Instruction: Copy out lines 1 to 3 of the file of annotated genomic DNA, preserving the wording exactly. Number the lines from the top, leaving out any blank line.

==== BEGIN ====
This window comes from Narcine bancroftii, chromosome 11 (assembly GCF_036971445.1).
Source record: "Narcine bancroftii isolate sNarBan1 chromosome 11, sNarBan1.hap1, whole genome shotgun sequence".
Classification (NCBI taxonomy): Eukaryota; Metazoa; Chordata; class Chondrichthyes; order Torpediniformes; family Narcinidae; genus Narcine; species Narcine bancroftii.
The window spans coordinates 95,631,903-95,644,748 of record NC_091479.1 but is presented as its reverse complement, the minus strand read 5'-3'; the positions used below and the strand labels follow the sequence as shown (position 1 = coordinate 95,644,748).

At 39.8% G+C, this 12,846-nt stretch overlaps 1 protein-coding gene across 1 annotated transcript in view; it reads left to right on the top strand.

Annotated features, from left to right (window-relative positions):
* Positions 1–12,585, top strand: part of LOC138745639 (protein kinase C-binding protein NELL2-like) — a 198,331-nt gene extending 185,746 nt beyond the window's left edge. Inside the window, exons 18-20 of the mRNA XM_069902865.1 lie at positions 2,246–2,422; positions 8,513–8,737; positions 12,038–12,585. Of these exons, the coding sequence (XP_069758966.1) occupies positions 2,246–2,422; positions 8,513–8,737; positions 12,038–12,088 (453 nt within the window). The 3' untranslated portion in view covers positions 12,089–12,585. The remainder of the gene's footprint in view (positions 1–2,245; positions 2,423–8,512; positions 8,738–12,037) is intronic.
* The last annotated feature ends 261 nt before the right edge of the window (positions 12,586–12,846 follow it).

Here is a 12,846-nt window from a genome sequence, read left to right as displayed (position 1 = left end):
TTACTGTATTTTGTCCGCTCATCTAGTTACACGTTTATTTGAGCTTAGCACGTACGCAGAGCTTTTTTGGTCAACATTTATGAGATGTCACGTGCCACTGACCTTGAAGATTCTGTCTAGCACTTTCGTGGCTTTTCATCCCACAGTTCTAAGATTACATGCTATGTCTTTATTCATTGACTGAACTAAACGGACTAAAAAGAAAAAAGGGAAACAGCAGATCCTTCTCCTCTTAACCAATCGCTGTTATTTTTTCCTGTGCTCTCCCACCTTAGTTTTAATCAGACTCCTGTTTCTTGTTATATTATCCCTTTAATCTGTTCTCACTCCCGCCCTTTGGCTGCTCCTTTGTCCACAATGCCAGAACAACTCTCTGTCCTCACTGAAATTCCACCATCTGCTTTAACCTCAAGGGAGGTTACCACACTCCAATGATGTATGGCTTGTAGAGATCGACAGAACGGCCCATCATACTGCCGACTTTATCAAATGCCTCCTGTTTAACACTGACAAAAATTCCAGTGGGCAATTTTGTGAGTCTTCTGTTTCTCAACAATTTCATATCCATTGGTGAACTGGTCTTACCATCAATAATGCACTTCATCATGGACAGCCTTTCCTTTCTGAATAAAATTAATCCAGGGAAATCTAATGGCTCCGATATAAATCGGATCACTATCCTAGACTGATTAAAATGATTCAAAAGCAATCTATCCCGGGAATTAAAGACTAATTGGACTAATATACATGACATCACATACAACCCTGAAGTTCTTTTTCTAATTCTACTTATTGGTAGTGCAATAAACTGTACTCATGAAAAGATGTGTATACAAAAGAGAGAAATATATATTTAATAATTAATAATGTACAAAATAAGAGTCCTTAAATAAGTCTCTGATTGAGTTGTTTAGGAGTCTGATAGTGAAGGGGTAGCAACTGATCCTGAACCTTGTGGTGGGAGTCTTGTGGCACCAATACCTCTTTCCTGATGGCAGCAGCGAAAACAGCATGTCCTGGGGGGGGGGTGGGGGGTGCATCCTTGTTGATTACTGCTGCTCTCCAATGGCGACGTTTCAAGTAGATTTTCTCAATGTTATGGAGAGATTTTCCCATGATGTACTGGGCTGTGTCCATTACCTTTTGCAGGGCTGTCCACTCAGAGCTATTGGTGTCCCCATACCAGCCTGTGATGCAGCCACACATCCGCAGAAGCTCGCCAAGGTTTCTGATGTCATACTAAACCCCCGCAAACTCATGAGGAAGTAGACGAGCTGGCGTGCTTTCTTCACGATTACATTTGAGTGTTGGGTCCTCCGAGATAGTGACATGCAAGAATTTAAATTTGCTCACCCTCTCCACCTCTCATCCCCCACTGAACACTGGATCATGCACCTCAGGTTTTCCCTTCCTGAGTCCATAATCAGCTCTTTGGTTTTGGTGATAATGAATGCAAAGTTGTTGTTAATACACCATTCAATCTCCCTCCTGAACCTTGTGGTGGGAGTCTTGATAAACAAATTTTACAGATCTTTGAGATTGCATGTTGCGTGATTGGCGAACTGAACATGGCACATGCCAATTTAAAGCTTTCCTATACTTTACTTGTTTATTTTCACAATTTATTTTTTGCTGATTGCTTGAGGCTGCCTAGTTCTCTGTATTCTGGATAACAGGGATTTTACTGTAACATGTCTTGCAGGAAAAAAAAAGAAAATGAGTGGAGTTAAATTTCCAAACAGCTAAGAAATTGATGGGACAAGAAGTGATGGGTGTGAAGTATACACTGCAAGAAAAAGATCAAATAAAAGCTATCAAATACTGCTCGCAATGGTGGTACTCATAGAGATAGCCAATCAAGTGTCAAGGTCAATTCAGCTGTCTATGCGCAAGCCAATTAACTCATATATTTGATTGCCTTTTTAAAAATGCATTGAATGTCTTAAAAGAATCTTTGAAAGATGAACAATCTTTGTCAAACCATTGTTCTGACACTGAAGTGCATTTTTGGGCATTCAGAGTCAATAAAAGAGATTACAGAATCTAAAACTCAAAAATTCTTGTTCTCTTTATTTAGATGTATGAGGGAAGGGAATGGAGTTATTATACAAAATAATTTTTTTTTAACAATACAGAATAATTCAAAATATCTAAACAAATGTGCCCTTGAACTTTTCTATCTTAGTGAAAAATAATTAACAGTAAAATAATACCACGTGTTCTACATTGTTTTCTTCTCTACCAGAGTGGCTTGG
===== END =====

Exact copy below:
This window comes from Narcine bancroftii, chromosome 11 (assembly GCF_036971445.1).
Source record: "Narcine bancroftii isolate sNarBan1 chromosome 11, sNarBan1.hap1, whole genome shotgun sequence".
Classification (NCBI taxonomy): Eukaryota; Metazoa; Chordata; class Chondrichthyes; order Torpediniformes; family Narcinidae; genus Narcine; species Narcine bancroftii.